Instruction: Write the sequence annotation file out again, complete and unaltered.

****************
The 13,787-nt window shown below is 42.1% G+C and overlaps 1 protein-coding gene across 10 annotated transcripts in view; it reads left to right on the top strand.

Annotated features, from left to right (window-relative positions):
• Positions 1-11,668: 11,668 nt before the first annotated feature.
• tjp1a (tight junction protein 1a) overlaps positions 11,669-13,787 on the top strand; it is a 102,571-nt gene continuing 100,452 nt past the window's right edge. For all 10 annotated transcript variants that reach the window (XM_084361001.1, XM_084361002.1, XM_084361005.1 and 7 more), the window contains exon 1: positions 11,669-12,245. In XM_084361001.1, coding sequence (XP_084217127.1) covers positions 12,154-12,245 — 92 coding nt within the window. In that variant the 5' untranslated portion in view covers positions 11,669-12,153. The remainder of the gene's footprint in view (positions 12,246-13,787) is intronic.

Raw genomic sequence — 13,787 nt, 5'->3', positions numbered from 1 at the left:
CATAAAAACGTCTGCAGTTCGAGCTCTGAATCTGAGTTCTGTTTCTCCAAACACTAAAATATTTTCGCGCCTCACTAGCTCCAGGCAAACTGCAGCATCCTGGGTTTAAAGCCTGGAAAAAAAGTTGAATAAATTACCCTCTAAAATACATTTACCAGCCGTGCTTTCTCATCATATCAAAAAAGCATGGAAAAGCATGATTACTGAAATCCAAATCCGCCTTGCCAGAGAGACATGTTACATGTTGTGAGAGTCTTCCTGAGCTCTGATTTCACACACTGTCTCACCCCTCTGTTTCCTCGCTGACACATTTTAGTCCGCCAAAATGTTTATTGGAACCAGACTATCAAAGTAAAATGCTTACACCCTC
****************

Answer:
The 13,787-nt window shown below is 42.1% G+C and overlaps 1 protein-coding gene across 10 annotated transcripts in view; it reads left to right on the top strand.

Annotated features, from left to right (window-relative positions):
• Positions 1-11,668: 11,668 nt before the first annotated feature.
• tjp1a (tight junction protein 1a) overlaps positions 11,669-13,787 on the top strand; it is a 102,571-nt gene continuing 100,452 nt past the window's right edge. For all 10 annotated transcript variants that reach the window (XM_084361001.1, XM_084361002.1, XM_084361005.1 and 7 more), the window contains exon 1: positions 11,669-12,245. In XM_084361001.1, coding sequence (XP_084217127.1) covers positions 12,154-12,245 — 92 coding nt within the window. In that variant the 5' untranslated portion in view covers positions 11,669-12,153. The remainder of the gene's footprint in view (positions 12,246-13,787) is intronic.

Raw genomic sequence — 13,787 nt, 5'->3', positions numbered from 1 at the left:
CATAAAAACGTCTGCAGTTCGAGCTCTGAATCTGAGTTCTGTTTCTCCAAACACTAAAATATTTTCGCGCCTCACTAGCTCCAGGCAAACTGCAGCATCCTGGGTTTAAAGCCTGGAAAAAAAGTTGAATAAATTACCCTCTAAAATACATTTACCAGCCGTGCTTTCTCATCATATCAAAAAAGCATGGAAAAGCATGATTACTGAAATCCAAATCCGCCTTGCCAGAGAGACATGTTACATGTTGTGAGAGTCTTCCTGAGCTCTGATTTCACACACTGTCTCACCCCTCTGTTTCCTCGCTGACACATTTTAGTCCGCCAAAATGTTTATTGGAACCAGACTATCAAAGTAAAATGCTTACACCCTC